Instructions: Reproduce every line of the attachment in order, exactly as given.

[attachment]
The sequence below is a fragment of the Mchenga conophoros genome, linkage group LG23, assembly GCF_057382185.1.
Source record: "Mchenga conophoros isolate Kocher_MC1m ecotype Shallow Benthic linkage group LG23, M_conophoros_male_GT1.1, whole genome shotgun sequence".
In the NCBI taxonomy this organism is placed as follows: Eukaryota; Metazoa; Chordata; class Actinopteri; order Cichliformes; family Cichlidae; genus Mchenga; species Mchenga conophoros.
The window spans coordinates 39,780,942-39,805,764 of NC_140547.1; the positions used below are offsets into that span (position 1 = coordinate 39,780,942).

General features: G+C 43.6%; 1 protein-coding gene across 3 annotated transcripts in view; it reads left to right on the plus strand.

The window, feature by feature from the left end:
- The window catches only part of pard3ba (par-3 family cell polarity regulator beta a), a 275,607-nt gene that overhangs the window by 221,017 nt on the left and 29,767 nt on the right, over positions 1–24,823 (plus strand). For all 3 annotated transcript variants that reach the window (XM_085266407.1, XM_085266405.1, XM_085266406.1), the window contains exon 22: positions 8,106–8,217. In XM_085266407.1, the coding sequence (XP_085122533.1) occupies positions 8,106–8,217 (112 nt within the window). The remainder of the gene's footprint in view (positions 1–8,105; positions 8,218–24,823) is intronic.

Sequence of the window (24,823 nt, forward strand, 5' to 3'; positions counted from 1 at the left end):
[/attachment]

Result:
The sequence below is a fragment of the Mchenga conophoros genome, linkage group LG23, assembly GCF_057382185.1.
Source record: "Mchenga conophoros isolate Kocher_MC1m ecotype Shallow Benthic linkage group LG23, M_conophoros_male_GT1.1, whole genome shotgun sequence".
In the NCBI taxonomy this organism is placed as follows: Eukaryota; Metazoa; Chordata; class Actinopteri; order Cichliformes; family Cichlidae; genus Mchenga; species Mchenga conophoros.
The window spans coordinates 39,780,942-39,805,764 of NC_140547.1; the positions used below are offsets into that span (position 1 = coordinate 39,780,942).

General features: G+C 43.6%; 1 protein-coding gene across 3 annotated transcripts in view; it reads left to right on the plus strand.

The window, feature by feature from the left end:
- The window catches only part of pard3ba (par-3 family cell polarity regulator beta a), a 275,607-nt gene that overhangs the window by 221,017 nt on the left and 29,767 nt on the right, over positions 1–24,823 (plus strand). For all 3 annotated transcript variants that reach the window (XM_085266407.1, XM_085266405.1, XM_085266406.1), the window contains exon 22: positions 8,106–8,217. In XM_085266407.1, the coding sequence (XP_085122533.1) occupies positions 8,106–8,217 (112 nt within the window). The remainder of the gene's footprint in view (positions 1–8,105; positions 8,218–24,823) is intronic.

Sequence of the window (24,823 nt, forward strand, 5' to 3'; positions counted from 1 at the left end):